The incenter I is the center of the incircle for a polygon or insphere for a polyhedron (when they exist). The corresponding radius of the incircle or insphere is known as the inradius.

The incenter can be constructed as the intersection of angle bisectors. It is also the interior point for which distances to the sides of the triangle are equal. It has trilinear coordinates 1:1:1, i.e., triangle center function


and homogeneous barycentric coordinates (a,b,c). It is Kimberling center X_1.

For a triangle with Cartesian vertices (x_1,y_1), (x_2,y_2), (x_3,y_3), the Cartesian coordinates of the incenter are given by


The distance between the incenter and circumcenter is sqrt(R(R-2r)), where R is the circumradius and r is the inradius, a result known as the Euler triangle formula.

The incenter lies on the Nagel line and Soddy line, and lies on the Euler line only for an isosceles triangle. The incenter is the center of the Adams' circle, Conway circle, and incircle. It lies on the Darboux cubic, M'Cay cubic, Neuberg cubic, orthocubic, and Thomson cubic. It also lies on the Feuerbach hyperbola.

For an equilateral triangle, the circumcenter O, triangle centroid G, nine-point center F, orthocenter H, and de Longchamps point Z all coincide with I.

The distances between the incenter and various named centers are given by


where F is the Feuerbach point, G is the triangle centroid, Ge is the Gergonne point, H is the orthocenter, K is the symmedian point, L is the de Longchamps point, M is the mittenpunkt, N is the nine-point center, Na is the Nagel point, Sp is the Spieker center, r is the inradius, R is the circumradius, Delta is the triangle area, and S_omega is Conway triangle notation.

The following table summarizes the incenters for named triangles that are Kimberling centers.

The incenter and excenters of a triangle are an orthocentric system.

The circle power of the incenter with respect to the circumcircle is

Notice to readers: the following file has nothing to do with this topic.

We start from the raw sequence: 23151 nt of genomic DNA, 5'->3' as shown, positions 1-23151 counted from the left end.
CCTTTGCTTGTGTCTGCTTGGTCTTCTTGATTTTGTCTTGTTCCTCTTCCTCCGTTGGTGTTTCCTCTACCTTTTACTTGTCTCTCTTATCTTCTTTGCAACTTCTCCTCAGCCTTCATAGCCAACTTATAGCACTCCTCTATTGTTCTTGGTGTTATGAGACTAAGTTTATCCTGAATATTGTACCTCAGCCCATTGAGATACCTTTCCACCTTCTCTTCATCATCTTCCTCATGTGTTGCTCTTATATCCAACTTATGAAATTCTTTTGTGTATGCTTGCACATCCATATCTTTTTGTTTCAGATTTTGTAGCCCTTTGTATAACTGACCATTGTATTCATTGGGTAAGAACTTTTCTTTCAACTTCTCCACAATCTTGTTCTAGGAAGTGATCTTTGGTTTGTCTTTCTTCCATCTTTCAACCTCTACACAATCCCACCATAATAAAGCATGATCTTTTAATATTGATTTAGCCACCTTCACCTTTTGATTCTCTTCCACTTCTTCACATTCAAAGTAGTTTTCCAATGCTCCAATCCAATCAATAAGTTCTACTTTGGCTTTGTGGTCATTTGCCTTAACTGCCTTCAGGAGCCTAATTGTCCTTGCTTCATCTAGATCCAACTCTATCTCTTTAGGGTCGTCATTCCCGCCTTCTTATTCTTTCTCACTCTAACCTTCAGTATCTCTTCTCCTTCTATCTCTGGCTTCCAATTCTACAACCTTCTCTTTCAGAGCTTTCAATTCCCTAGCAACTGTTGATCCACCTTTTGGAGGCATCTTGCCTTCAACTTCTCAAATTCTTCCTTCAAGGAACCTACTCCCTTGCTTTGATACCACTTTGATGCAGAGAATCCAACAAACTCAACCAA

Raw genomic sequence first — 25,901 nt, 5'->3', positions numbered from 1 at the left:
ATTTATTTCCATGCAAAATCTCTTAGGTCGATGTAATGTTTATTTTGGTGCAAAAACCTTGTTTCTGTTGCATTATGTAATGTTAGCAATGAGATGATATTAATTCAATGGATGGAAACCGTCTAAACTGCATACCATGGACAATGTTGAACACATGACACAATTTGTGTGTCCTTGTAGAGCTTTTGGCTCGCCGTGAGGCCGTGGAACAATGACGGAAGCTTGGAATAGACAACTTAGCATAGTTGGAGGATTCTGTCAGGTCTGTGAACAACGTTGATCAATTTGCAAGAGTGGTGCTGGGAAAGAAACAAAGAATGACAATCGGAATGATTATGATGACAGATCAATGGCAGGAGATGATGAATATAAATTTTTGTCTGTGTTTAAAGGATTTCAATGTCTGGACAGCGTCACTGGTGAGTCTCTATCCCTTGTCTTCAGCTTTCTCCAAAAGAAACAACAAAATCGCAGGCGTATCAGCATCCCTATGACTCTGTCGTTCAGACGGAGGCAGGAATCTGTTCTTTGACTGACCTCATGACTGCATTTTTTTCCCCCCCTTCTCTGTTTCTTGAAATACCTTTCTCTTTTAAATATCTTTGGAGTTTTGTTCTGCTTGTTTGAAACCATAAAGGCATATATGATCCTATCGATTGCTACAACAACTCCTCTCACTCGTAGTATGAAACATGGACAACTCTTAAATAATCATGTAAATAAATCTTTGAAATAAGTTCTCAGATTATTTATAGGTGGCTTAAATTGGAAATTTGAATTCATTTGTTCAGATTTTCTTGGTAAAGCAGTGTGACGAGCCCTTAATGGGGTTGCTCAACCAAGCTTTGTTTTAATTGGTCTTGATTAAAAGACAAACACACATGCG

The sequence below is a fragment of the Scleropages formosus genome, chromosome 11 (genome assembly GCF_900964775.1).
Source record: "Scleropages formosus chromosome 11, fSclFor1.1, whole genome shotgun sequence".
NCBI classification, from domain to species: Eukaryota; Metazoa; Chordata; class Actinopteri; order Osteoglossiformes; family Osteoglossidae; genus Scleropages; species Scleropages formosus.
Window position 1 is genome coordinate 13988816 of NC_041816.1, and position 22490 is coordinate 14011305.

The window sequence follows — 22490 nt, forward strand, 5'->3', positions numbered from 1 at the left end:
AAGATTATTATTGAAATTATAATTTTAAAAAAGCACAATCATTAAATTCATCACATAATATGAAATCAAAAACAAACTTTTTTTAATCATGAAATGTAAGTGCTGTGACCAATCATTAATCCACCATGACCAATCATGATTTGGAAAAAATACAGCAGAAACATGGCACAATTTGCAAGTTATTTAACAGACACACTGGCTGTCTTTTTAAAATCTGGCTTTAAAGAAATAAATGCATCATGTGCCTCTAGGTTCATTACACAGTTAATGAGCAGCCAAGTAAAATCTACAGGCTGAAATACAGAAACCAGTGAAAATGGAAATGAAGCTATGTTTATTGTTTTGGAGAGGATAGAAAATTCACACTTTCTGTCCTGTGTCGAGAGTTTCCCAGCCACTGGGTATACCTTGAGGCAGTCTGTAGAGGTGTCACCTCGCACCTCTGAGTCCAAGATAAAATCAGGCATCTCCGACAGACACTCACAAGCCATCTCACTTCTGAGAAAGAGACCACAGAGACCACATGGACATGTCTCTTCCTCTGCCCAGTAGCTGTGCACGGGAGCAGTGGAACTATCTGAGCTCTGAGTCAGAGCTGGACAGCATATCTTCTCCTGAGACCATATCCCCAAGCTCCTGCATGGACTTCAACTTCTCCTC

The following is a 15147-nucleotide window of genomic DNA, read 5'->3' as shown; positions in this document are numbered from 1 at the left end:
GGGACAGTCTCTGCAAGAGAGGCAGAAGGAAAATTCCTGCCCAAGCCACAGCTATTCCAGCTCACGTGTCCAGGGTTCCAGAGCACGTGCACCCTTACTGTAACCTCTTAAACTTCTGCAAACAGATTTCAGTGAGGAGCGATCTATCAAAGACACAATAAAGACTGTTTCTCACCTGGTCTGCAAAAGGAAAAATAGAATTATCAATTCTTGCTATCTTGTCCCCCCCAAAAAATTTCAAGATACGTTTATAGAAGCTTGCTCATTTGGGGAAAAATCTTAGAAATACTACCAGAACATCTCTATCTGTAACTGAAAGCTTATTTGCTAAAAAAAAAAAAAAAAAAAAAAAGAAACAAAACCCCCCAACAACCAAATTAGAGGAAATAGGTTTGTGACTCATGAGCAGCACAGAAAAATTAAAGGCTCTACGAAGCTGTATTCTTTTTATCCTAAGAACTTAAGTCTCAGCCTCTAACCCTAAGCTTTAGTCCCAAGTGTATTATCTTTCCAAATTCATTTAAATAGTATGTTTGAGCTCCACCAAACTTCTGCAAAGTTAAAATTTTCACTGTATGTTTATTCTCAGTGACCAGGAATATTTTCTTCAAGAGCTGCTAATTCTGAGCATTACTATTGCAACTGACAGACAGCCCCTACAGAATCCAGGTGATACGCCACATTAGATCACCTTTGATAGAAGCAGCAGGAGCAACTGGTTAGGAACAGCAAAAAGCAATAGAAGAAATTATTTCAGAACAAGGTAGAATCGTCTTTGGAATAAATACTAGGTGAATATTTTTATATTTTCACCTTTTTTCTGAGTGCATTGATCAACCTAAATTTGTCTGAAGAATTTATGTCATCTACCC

(Johnson 1929, p. 190).

If the incenters of the triangles DeltaA_1H_2H_3, DeltaA_2H_3A_1, and DeltaA_3H_1H_2 are X_1, X_2, and X_3, then X_2X_3 is equal and parallel to I_2I_3, where H_i are the feet of the altitudes and I_i are the incenters of the triangles. Furthermore, X_1, X_2, X_3, are the reflections of I with respect to the sides of the triangle DeltaI_1I_2I_3 (Johnson 1929, p. 193).

See also

Circumcenter, Cyclic Quadrilateral, Excenter, Gergonne Point, Incentral Triangle, Incircle, Inradius, Orthocenter, Orthocentric Centroid, Nagel Line

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Carr, G. S. Formulas and Theorems in Pure Mathematics, 2nd ed. New York: Chelsea, p. 622, 1970.Coxeter, H. S. M. and Greitzer, S. L. Geometry Revisited. Washington, DC: Math. Assoc. Amer., p. 10, 1967.Dixon, R. Mathographics. New York: Dover, p. 58, 1991.Johnson, R. A. Modern Geometry: An Elementary Treatise on the Geometry of the Triangle and the Circle. Boston, MA: Houghton Mifflin, pp. 182-194, 1929.Kimberling, C. "Central Points and Central Lines in the Plane of a Triangle." Math. Mag. 67, 163-187, 1994.Kimberling, C. "Incenter.", C. "Encyclopedia of Triangle Centers: X(1)=Incenter.", D. The Penguin Dictionary of Curious and Interesting Geometry. London: Penguin, pp. 115-116, 1991.

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Cite this as:

Weisstein, Eric W. "Incenter." From MathWorld--A Wolfram Web Resource.

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